Usually averted, with backing vocals coming from the rest of the cast and a lot of instrumentals done a cappella. However, does crop up occasionally, especially in the more spontaneous That Reminds Me of a Song numbers.
Used more and more these days. In "The Power of Madonna," during "Like A Prayer," Mercedes sings the line "let the choir sing!": cue a curtain being raised to reveal that their high school auditorium suddenly has a stained glass window and contains a full gospel choir.
Lampshaded in "Theatricality"
Rachel(on the subject of the pianist): He's always around.
It's All About Me: Rachel interprets any attempt Will makes to give another glee member some of the spotlight as personal sabotage. She seemed to be getting better, only to revert back in the season two opener when a wonderfully talented exchange student wanted to audition.
It's a Wonderful Plot: Artie's Dream Sequence in "Glee, Actually", where he visits a parallel universe in which he was never paralyzed and Rory acts as his Clarence. Artie never provided the spirit to keep the glee club together, Will is still married to Terri and became an alcoholic, Kurt wasn't able to graduate and never met Blaine, Rachel is stuck as the school librarian, the jocks are still jerks, with Finn being the biggest homophobic jerk of all of them, Becky didn't develop any self-respect and thus became the school slut (and she is pregnant) and Quinn lost the will to live after her accident, her body and her mind broken.
Somewhat justified in that Quinn is often shown to be an excellent student and her parents are implied to be very rich.
In "Sadie Hawkins", Lauren Zizes tells the "Too Young to Be Bitter" club that the dance empowered her to apply for a wrestling scholarship at Harvard. Ivy League schools don't offer athletic scholarships.
Tina gets accepted to Brown after being waitlisted.
Jerk Ass: Olivia Newton-John in "Journey." Dear God... damn far cry from how she is in real life. Let's put it this way: Fictional!Olivia Newton-John is so utterly callous and self-absorbed that Sue Sylvester is disgusted.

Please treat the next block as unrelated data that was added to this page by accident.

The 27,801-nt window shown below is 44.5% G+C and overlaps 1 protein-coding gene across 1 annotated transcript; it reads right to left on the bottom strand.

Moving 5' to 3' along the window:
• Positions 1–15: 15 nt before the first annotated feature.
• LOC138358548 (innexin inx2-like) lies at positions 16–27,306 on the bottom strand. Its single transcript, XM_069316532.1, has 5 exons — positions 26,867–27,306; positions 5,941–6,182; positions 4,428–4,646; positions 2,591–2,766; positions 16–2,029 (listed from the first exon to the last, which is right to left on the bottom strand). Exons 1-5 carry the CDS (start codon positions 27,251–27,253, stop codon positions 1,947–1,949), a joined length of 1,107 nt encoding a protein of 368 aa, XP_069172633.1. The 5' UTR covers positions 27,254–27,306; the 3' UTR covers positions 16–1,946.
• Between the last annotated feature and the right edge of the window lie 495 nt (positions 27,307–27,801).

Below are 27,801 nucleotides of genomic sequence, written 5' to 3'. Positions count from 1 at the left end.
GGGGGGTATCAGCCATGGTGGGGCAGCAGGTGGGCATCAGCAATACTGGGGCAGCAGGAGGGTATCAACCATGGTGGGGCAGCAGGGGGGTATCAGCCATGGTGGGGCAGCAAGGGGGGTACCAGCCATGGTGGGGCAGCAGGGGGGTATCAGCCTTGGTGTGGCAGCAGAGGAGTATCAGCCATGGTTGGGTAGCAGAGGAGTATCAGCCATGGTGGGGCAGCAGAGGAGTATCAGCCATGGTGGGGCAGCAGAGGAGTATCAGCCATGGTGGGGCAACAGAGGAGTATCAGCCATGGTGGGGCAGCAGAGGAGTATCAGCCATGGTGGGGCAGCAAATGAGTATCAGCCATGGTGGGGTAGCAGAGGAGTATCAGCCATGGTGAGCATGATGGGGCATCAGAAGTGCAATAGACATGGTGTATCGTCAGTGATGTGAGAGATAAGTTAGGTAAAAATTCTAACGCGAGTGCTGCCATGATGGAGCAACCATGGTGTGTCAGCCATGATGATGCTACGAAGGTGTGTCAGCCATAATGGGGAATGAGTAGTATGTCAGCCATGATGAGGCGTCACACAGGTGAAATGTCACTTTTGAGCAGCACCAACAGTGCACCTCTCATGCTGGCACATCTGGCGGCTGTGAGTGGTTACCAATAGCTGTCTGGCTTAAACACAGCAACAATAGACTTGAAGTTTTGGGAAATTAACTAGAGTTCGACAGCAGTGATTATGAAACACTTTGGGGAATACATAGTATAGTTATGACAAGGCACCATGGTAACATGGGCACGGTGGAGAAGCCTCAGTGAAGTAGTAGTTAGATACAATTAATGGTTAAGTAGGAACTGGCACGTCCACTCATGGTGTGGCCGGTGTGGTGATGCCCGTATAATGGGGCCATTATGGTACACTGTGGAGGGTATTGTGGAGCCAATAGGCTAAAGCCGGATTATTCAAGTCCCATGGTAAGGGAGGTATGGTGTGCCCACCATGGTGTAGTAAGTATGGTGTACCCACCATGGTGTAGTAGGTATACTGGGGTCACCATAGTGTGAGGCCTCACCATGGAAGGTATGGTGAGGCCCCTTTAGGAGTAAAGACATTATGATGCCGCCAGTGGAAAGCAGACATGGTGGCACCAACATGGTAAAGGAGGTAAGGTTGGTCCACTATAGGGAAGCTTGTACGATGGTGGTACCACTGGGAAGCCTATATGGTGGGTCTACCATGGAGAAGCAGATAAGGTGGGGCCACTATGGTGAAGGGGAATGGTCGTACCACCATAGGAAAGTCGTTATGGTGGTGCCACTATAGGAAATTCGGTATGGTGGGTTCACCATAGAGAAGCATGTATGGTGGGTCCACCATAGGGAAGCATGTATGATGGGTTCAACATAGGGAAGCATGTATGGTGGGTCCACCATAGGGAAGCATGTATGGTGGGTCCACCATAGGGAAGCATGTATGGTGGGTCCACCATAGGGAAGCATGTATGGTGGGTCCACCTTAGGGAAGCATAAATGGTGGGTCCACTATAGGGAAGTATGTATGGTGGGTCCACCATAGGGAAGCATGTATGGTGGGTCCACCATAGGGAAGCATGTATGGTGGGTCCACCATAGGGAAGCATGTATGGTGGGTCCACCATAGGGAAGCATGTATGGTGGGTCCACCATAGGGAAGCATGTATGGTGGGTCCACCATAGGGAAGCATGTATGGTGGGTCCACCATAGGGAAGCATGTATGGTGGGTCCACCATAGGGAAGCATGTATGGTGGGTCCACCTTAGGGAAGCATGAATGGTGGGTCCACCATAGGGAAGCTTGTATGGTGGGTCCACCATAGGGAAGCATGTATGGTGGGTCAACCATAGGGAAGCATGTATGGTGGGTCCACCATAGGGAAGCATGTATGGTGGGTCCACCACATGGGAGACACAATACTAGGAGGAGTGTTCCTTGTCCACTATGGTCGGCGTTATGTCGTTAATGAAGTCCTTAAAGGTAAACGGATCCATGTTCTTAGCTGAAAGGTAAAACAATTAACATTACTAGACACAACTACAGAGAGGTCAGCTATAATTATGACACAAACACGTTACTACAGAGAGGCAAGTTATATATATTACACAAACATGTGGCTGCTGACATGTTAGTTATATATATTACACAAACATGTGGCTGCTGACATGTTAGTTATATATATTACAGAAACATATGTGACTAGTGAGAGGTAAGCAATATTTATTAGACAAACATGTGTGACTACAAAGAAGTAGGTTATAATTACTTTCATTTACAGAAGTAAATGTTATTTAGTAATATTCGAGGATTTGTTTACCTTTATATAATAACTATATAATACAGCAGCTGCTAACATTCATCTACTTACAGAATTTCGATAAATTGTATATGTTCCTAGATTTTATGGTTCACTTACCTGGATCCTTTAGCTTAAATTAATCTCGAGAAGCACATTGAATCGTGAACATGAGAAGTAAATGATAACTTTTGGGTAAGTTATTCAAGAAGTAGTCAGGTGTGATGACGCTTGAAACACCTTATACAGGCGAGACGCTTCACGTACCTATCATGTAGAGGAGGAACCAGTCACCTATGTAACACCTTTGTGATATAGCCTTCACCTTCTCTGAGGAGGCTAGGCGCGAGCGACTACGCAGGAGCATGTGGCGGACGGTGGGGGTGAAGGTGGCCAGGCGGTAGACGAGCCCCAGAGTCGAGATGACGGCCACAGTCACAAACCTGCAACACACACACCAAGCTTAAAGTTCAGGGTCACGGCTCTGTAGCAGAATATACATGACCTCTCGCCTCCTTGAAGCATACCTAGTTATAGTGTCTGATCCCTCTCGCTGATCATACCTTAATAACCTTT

Jerk Ass Has A Point: Sue and Bryan Ryan have a duelling Jerk Ass session in which they drop a number of necessary anvils about the utility of athletics/phys-ed and drama/music. Then they anger-bang.
Sue rightfully pointing out that by denying Wade the chance to go onstage and go Grease, she's protecting...it...from a lot of hate. Then again, she also states that most of the hate would be spurred on by her as well.
Jerk Jock: Puck was this originally, Finn was by peer pressure. Once they joined Glee, Karofsky and Azimio stepped up as the lead bullies. Once Beiste forced the football team to be nice to the glee kids, the hockey players took up the bullying torch in season 3. The boys who out Karofsky at his new school also count.
Kangaroo Court: Played for laughs. The Warblers, being extremely set in their ways, are scandalized every time someone suggests that something be done differently:
Blaine: I am merely suggesting that instead of wearing blue ties with red piping, we wear jackets with red ties and blue piping for the competition. (outraged mumbling among the other Warblers, Wes bangs his gavel to try to silence them) Trent: This is a kangaroo court!
Sue cracking wise about Burt's near death from heart attack. Even for her that was a low blow.
Sue cracking weight jokes to a distraught Beiste in 'Choke' comes off as a Kick the Dog moment in a supposed Pet the Dog moment.
Terri tearing Emma to shreds might also qualify.
Jesse and Vocal Adrenaline luring Rachel out into the parking lot and egging her. No matter how much you may dislike Rachel, she didn't deserve that. Hell, even putting aside the horribleness of the act itself, Rachel'svegan.
This is the general reaction to the rare instances of people being mean to Brittany.
And more seriously, Puck with Quinn. It's been implied he loved her back in Season 1, was one of the only people who was able to bring her back from the brink in Season 3, and in Season 5 they finally get together for real.
Lecherous Licking: In "Blame It on the Alcohol," Santana pours salt on Brittany's stomach and licks it off.
Left the Background Music On: A subtle example in "Silly Love Songs": when Blaine reveals that the guy he's going to serenade at Valentine's isn't Kurt, Kurt makes an Oh, Crap face and dramatic music starts playing. The scene immediately cuts to a gramophone playing the same music in Rachel's room, where Kurt is having a sleepover with Mercedes and Rachel and lamenting said inconvenient plot twist.
LeagueOfDoom: In her irrational quest to destroy Will and to a lesser extent the Glee club, Sue put together one of these. Hilariously, it fails.
Loads and Loads of Characters: Put it this way, a Season Four promotional group shot featured eighteen characters (main cast and recurring) and was notably missing no less than eight other characters of similar standing.
Loophole Abuse: Ain't no rule that says a wheelchair can't be used as a battering ram in football!
Lord, where does one even begin? In season one there's the Rachel/Finn/Quinn/Puck/Kurt relationship with Rachel and Puck dating briefly and Santana and Brittany trying to seduce Finn into a menage a trois, then there's the Terri/Will/Emma/Ken grouping. There's even a conjunction between the two groupings when Rachel gets a short-lived crush on Will.